|dc.description.abstract||In 1979, nine small forested watersheds were instrumented in East Texas to determine the effect of intensive forest management practices on water quantity and quality. Three replications of three treatments were used: 1) clearcutting - followed by shearing ant windrowing, 2) clearcutting - followed by roller chopping and 3) undisturbed control. Following treatment, the sheared and windrowed sites exposed 57% of the surface soil compared to 16% for the chopped watersheds. During 1981, the first year after treatment, stormflow volumes increased with the intensity of the site disturbance. Sites sheared produced the greatest amount of stormflow (5.76 inches), followed by chopped (3.26 inches) and the undisturbed watersheds (1.03 inches). Stormflow volumes decreased 66% and 57% on the sheared and chopped watersheds the second year following treatment. Stormflow volumes in 1983 were 2.46, 1.75 and 0.84 inches for the sheared, chopped and control watersheds, respectively. Sediment losses were significantly higher on the sheared watersheds (2,620 lb/acre) than the chopped (22 lb/acre), during 1981. By the fall of 1982, the exposure of mineral soil on the sheared sites decreased to 20% and to 4% on the chopped sites. For this reason and the lower volume of runoff, sediment loss for 1982 dropped to 71.3, 4.9 and 4.5 lb/acre for the sheared, chopped and undisturbed watersheds, respectively. Sediment losses in the third year following treatment continued decreasing on the sheared sites (30.9) and remained approximately the same on the chopped and control sites.
Nitrate concentrations were significantly different between treatments during 1981: Sheared - 205 ppb, chopped - 96 ppb and control ~ 10 ppb. During 1982, although nitrate concentrations were lower, the sheared watersheds still had a significantly higher concentration. Nitrate concentrations in 1983 remained low at 54, 20 and 10 ppb for the sheared, chopped and control watersheds, respectively. Total nitrogen concentration on the sheared sites was 2,155 ppb, which was significantly higher than the chopped (999 ppb) or the control sites (996 ppb) for 1981. The first year total nitrogen export from the sheared sites (2.79 lb/acre) was 3.5 times greater than the chopped loss (0.76 lb/acre) and 12 times greater than the loss on the control sites (0.24 lb/acre). The second year following treatment, total nitrogen concentrations were not significantly different and total nitrogen loss on the sheared areas was less than half of the loss recorded from the control sites during 1981. Total nitrogen loss in the third year after treatment was reduced to 0.37, 0.20 and 0.08 lb/ acre for the sheared, chopped and control treatments, respectively. Total phosphorus concentrations for 1981 were 221, 85 and 54 ppb for the sheared, chopped and control watersheds, respectively. Total phosphorus loss for this period was only 0.297 lb/acre from the sheared treatments, but was significantly higher than the chopped or undisturbed treatments. A drop in sediment concentrations and runoff in 1982 reduced phosphorus losses on the sheared watersheds by over 90%. Total phosphorus export in 1983 decreased on sheared sites (0.019 lb/acre), but increased slightly on chopped (0.011 lb/acre) and control sites (0.006 lb/acre). Calcium, potassium and sodium concentrations during 1981, were highest for the chopped treatments, while magnesium concentrations were highest on the sheared treatments. Export of these elements was greatest from the sheared sites, except for calcium, which was lost in greater quantities on the chopped sites. During 1982 there was no significant difference between treatments for Ca, Mg, K and Na concentrations. Cation concentrations and losses on the treated watersheds continued declining in the third year following treatment.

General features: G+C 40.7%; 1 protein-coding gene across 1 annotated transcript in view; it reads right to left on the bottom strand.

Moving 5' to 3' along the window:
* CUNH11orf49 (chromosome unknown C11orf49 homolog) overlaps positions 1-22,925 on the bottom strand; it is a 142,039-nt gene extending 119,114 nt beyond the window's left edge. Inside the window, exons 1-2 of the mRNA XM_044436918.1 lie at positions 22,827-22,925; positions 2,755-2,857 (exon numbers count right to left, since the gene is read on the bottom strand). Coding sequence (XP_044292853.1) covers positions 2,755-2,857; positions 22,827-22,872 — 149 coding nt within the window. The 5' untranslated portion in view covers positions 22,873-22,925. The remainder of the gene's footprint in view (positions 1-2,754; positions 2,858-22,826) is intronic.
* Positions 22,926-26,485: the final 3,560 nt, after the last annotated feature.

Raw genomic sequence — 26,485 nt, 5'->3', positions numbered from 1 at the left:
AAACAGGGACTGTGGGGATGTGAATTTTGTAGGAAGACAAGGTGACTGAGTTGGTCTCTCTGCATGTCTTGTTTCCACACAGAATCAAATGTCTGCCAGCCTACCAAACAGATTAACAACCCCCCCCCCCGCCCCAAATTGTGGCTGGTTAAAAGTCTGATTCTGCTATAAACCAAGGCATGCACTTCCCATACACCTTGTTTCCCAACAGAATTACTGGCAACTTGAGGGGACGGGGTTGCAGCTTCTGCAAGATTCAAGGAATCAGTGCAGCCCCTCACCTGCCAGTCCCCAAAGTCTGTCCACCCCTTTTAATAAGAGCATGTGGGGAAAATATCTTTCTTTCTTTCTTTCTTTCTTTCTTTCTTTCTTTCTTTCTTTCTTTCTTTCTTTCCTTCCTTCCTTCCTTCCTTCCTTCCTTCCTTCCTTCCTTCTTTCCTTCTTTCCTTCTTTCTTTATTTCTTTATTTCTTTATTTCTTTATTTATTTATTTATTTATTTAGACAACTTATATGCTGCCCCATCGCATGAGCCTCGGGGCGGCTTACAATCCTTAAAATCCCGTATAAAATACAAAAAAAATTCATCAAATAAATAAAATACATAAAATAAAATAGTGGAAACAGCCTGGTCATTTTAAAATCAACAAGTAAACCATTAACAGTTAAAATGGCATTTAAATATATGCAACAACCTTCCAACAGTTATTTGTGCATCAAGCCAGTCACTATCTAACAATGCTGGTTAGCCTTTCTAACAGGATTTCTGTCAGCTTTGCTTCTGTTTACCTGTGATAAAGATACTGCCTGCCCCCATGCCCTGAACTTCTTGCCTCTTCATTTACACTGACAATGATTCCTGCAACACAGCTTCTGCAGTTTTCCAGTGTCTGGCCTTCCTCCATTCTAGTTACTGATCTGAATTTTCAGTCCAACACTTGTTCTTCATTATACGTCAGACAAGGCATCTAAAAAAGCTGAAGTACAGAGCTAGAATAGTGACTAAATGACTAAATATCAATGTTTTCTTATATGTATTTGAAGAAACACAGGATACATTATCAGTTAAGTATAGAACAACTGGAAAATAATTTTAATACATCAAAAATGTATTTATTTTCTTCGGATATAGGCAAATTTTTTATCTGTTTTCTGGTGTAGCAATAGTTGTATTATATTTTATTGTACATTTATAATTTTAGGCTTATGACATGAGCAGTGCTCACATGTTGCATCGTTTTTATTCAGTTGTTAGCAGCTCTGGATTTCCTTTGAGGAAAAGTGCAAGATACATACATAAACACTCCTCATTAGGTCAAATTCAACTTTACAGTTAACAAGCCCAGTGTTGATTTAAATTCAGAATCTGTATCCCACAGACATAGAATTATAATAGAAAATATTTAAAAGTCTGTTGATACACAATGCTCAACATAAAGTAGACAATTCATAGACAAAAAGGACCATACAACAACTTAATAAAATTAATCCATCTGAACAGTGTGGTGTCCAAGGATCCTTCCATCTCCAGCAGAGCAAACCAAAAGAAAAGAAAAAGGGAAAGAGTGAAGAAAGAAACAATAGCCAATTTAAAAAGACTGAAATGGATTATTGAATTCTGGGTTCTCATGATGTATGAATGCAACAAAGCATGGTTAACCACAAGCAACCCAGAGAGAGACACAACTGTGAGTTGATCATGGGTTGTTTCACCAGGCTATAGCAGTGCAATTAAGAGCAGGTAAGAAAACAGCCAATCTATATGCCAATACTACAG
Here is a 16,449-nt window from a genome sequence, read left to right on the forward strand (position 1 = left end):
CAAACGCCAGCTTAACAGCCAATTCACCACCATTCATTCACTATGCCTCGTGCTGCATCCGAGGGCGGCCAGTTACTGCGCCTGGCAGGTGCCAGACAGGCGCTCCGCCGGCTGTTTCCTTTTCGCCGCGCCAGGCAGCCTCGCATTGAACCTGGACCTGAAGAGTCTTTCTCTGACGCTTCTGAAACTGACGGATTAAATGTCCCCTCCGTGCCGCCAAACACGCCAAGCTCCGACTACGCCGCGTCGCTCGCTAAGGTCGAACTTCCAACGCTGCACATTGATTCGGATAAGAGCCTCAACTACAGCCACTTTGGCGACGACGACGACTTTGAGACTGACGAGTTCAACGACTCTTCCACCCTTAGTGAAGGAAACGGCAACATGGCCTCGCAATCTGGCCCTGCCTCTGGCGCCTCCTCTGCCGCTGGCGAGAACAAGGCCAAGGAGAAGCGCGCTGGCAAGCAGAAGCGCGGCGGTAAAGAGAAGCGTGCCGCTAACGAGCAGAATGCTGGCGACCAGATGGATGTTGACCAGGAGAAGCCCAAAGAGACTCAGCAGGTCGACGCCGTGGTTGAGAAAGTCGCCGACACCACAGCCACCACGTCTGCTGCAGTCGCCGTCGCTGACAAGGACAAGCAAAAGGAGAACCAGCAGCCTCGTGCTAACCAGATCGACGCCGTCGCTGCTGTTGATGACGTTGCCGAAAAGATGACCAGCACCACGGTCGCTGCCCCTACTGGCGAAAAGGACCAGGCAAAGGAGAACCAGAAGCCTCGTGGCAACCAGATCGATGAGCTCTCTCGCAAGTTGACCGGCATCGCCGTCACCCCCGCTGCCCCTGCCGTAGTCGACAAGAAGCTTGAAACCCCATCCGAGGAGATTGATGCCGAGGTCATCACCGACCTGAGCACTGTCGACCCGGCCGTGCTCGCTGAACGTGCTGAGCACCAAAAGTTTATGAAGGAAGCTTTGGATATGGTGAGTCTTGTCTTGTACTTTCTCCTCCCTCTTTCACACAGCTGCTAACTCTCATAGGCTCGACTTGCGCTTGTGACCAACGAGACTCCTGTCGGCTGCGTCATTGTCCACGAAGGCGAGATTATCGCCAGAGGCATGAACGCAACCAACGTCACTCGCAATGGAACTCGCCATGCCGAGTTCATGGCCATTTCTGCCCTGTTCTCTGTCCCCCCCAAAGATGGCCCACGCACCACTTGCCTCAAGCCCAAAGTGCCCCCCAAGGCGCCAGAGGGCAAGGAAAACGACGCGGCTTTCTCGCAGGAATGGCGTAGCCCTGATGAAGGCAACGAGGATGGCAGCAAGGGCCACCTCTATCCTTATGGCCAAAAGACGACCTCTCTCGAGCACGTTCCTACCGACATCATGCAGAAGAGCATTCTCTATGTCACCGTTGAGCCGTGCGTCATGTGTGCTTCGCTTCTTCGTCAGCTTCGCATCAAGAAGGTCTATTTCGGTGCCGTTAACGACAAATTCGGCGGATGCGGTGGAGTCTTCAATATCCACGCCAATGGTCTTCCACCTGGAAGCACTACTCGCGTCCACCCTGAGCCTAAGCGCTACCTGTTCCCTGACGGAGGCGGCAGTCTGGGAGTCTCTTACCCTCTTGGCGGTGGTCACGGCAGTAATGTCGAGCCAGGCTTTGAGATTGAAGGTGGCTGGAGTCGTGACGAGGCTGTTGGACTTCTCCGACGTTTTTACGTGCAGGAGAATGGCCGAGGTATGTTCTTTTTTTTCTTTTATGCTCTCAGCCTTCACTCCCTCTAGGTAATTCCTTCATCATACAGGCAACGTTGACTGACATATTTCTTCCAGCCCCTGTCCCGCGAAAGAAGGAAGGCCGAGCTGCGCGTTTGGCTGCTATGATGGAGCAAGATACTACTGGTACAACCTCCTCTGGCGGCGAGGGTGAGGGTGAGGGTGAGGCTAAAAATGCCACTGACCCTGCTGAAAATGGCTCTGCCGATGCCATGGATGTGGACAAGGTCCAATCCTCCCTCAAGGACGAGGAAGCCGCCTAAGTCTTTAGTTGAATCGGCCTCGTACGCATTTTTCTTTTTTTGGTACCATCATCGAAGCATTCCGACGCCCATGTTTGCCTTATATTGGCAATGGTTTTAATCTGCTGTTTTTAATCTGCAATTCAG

Increases in stormflow and sediment and nutrient losses appear to be temporary on sheared and chopped treatments. Rapid revegetation established surface cover and reduced mineral soil exposure. As the stabilization of sites continues, treatment differences should diminish. Limiting shearing and windrowing activities to the more gentle slopes will reduce first year erosion and prevent increases in sediment and nutrient losses. Roller chopping on the other hand, appears to cause only minor changes to water yield and quality on slopes of up to 25%.||en